On the flip side, others were reluctant to cook for her. They were too nervous to cook for a professional, worried their food wouldn’t live up to her standards. This is when she had an epiphany.
“I started caring less about perfection and more about connection,” Pam writes. “For me it’s a good night not when the apple tart I’ve made is perfect, but when the conversation has been significant, and people have made some connection of the mind or heart or spirit.”
Following is her recipe for Quick Rustic Apple Tart with Oatmeal Crumble Topping. It’s just one more reason to cheers Three Many Cooks for giving us an entire book of reasons to connect with one another over food.
If you make this recipe, please let me know! Leave a comment below or take a photo and tag me on Instagram with #foodiecrusheats.
- For the Tarts
- 1 recipe Perfect Apple Pie Filling with Cinnamon and Cognac
- 2 refrigerated pie crusts from at 16.7-ounce package
- For the Oatmeal Crumble Topping
- ¾ cup all-purpose flour
- ½ cup old-fashioned oatmeal
- ½ cup dark brown sugar
- ½ teaspoon ground cinnamon
- 6 tablespoons butter, melted by not hot
- For the Perfect Apple Pie Filling with Cinnamon and Cognac
- ¾ cup granulated sugar
- ¾ teaspoon ground cinnamon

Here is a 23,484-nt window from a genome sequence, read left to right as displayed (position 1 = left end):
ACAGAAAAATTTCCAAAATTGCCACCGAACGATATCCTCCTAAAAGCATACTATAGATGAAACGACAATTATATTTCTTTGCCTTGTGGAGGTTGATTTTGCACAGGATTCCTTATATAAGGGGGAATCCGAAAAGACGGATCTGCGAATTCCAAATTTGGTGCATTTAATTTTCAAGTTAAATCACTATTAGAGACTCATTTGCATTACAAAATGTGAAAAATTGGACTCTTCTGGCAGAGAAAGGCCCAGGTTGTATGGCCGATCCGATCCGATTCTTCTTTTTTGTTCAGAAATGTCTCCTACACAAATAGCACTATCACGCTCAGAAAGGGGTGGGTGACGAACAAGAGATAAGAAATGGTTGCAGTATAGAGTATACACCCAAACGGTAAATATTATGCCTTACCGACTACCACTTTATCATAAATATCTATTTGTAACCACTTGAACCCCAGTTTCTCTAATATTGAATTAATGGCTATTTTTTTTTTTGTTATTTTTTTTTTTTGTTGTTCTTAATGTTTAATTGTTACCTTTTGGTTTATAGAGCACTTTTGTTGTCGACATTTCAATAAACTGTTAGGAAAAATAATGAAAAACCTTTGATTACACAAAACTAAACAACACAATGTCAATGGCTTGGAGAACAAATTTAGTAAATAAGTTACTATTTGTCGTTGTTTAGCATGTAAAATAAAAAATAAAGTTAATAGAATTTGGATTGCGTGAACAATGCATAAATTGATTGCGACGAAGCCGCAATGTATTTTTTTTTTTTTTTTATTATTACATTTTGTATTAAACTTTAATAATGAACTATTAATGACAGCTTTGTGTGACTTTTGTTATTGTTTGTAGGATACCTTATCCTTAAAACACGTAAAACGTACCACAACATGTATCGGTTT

- ¼ teaspoon salt
- 4 pounds crisp, firm apples such as Granny Smith, cored, peeled and sliced ¼-inch thick, about 12 heaping cups
- 4 tablespoons butter
- 2 tablespoons cornstarch
- 2 tablespoons brandy
- 1 teaspoon vanilla
- For the Tarts
- Prepare Perfect Apple Pie Filling with Cinnamon and Cognac and refrigerate. Adjust oven rack to lower-middle position and heat oven to 400 degrees F.
- Meanwhile, mix the flour, oatmeal, sugar, and cinnamon. Stir in the butter with a fork until well combined then use your fingers to form clumps.
- Unroll one of the refrigerated pie doughs and place it onto one side of a 12 X 18-inch baking sheet covered with parchment paper or a Silpat liner. Spoon half of the apple filling onto the dough, leaving a 2-inch border all around. Bring pie dough over filling, pleating it to fit. Sprinkle a portion of the crumble topping over the exposed filling.
- Repeat the process with the remaining dough, filling and crumble. Bake until golden brown, 40-45 minutes. Cool slightly, serve warm with ice cream if you’d like. The tart can be made several hours ahead of time and warmed in a 300 degree F oven for 15 minutes.
- For the Perfect Apple Pie Filling with Cinnamon and Cognac
- Mix sugar, cinnamon, and salt; toss with the apples. Heat butter in a large, deep skillet over medium-high heat until it looks pale nutty brown. Add apple mixture; cover and cook until the apples soften and release their juices, about 7 minutes. Uncover and continue to cook until juices thicken to a light syrup, 1 to 2 minutes longer.
- Meanwhile, whisk cornstarch, brandy, and vanilla in 1 cup of water. Stir into apple mixture until it thickens, less than a minute. Transfer apples to a jelly roll pan to cool quickly. Refrigerate or set in a cool place until apples cool to room temperature.
- Recipe reprinted from Three Many Cooks: One Mom, Two Daughters, Their Shared Stories of Food, Faith and Family
Food for Thought